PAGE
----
Basic Stances — Building Communities

We articulated three central tenets of the Low Technology Institute. These are simple concepts but they have profound implications for our everyday lives. Naessi articulated a list of character traits (adapted below) that we hope to cultivate in our society. These are not meant to be rules, but examples of how one might live.


We must support the building of communities instead of societies. The industrial revolution changed many aspects of our daily lives, and while most would credit it with growing our material wealth, fewer recognize the impact it has had on social relations. In 1887, Ferdinand Tönnies noted the development of urban, industrial gesellschaften, or associations, as people left their rural, close-knit gemeinschaften, or communities. While the former are based on common interests, the latter grow out of personal relationships. As we recognize that we are one of many species on this planet, we must also accept that we are part of a community and our actions affect others; no one is an island onto him- or herself. Perhaps we can create a real gemeinschaften in urban areas, but it is likely to be easier in smaller communities where most people know one another. In either case, our focus when interacting with others should be to cultivate community rather than simple transactional association.

Every society around the world has developed a way of life that fits into their surroundings. Each community is an experiment in living, and everyone has something to contribute. Western and American cultures have been exported to many parts of the world where they disrupt well-functioning indigenous lifeways. This causes two problems. First, industrial life is unsustainable for the one-fifth of the world that currently uses it, let alone for all seven billion (and counting) people on the planet. Second, industrial society suppresses alternative ways of life that may hold the key for our survival as a species. Because we will have to reduce our use of fossil fuels, it is the first world that must learn how to survive from the third world and ancient societies.ii One of the best ways to appreciate and understand the similarities and differences among humans is to travel, but we must be careful to travel in a responsible, sustainable way.

We should have concern about how the Third World lives and avoid gross inequalities in our own lives. We do not all need to live the same way. We are not bent on forcing everybody to become a hunter-gatherer. Everybody in the world lives on a spectrum. On one end are those who have minimal infrastructure, possessions, and environmental impact. On the other end are those who live in the extreme opulence of industrial society. The distribution of this spectrum on a graph shows most people living a modest sedentary life while only a few live in an exorbitant fashion. By averaging these lifestyles (or at least removing the extremists at the top) we can ensure that everybody has access to adequate shelter. In the industrialized world, this would require repairing and maintaining existing buildings and only creating new structures out of renewable or permanent materials, such as wood or stone. It means using fuel and other resources at a sustainable level that is averaged across the global community.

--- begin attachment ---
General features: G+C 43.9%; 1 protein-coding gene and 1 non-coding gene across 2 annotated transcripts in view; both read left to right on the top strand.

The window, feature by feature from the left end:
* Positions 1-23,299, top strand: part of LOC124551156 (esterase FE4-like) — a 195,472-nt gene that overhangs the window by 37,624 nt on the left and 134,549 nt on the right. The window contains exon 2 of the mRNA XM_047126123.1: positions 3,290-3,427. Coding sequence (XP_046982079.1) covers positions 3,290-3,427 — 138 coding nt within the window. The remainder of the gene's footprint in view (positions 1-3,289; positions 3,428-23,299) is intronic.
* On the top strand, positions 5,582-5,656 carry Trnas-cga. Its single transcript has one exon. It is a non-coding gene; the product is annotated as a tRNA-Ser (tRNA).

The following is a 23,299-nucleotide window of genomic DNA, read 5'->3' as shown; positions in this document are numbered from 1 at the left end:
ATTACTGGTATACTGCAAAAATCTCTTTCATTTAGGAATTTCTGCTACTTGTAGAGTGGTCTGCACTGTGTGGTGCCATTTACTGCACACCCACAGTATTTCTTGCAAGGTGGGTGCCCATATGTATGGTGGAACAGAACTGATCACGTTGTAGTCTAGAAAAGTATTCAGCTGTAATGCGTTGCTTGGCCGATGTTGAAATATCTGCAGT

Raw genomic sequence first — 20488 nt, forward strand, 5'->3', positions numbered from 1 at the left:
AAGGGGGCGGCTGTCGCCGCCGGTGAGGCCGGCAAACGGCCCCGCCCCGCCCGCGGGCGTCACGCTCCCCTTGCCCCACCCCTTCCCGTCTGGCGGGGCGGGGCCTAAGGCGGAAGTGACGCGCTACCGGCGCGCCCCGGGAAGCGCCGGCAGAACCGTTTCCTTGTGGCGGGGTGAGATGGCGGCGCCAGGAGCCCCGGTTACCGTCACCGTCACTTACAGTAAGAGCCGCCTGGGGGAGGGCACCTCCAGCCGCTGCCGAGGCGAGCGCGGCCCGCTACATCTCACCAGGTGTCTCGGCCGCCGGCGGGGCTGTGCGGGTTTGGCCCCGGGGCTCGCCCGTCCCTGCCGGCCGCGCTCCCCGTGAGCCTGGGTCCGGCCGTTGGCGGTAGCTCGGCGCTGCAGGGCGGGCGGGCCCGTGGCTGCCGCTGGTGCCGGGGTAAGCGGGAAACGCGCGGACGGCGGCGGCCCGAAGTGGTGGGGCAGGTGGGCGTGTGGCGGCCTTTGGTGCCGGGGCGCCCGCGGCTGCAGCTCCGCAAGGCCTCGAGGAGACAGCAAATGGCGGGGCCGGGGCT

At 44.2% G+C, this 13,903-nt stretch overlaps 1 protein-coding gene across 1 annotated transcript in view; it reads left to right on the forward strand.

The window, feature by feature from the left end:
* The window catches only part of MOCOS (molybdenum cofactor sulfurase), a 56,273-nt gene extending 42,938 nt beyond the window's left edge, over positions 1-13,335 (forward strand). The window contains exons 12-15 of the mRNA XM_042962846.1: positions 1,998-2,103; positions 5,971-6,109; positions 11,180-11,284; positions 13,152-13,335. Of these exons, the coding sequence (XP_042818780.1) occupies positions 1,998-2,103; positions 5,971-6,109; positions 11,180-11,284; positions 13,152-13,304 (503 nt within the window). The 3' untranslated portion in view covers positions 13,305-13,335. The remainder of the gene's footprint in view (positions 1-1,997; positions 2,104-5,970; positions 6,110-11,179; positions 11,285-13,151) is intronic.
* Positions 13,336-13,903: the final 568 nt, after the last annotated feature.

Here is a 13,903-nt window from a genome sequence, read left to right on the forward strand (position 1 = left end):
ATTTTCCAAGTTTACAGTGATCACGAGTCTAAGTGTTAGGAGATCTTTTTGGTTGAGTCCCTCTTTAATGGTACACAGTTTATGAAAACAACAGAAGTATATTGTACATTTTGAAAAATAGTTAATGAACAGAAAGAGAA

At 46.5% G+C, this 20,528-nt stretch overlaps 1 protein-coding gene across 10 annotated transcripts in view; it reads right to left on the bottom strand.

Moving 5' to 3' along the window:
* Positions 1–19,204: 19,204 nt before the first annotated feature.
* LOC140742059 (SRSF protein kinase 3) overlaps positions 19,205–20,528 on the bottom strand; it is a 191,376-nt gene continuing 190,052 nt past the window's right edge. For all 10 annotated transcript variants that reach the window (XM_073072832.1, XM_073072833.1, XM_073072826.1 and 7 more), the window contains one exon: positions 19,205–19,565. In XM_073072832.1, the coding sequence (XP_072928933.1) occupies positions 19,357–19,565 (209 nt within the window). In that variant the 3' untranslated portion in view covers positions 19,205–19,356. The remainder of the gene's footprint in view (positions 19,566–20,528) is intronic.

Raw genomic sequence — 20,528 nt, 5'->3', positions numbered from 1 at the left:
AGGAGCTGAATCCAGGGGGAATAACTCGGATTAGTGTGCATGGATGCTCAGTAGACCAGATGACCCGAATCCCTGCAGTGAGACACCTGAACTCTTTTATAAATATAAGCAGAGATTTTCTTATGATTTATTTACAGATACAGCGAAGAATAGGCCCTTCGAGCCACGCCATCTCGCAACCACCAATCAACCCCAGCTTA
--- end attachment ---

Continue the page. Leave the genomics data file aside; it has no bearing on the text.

We must act resolutely and without cowardice in conflicts, but to remain nonviolent against living organisms, human or otherwise. One thing that sets us apart from those who continue to ignore science and destroy the world is that we value life. In our fight to create a more sustainable world, we cannot lose sight of the fact that we support the right of every living thing to reach its potential, and this means an absolute insistence on non-violent resolutions. We are not advocating pacifism, as a single aggressor can too-easily dominate when he or she has no resistance. Many nonviolent options can be used against aggression, especially when a large majority of the population is committed to nonviolent resistance. Furthermore, aggression tends to stem from an inequality in resources or a drive for status. By working to level resource distribution and awarding social status to positive, prosocial activities, we can change the way people think about “getting ahead.” Furthermore, a distinction can be made between violence and necessary killing: it is not a violent act to eat plants or animals, but the manner of harvest must be careful to avoid inflicting more pain than necessary on animals.

While supporting nonviolence, we can still participate in direct actions when all else fails. Property destruction, especially property that is causing harm to others, is not outside of the bounds of acceptable, nonviolent behavior. Actions must be carefully thought out in order to avoid harming living things either directly or indirectly. In this case, harm refers to endangering somethings chance of survival, not protecting nonessential possessions. Although destruction may appear to be a loss, on the larger scale, it may be for the better. For example, destroying fossil-fuel infrastructure may cause immediate inconvenience, but it contributes to our long-term survival. We can respect life, even when destroying property.

i Naess, Arne. “Deep Ecology and Lifestyle.” In Deep Ecology for the Twenty-First Century, edited by George Sessions, 259–61. Boston: Shambala Publications.

iiWe avoid the terms “developed” and “undeveloped world” because it makes so-called development appear as an aspirational goal of the rest of the world, which it isn’t and shouldn’t be.


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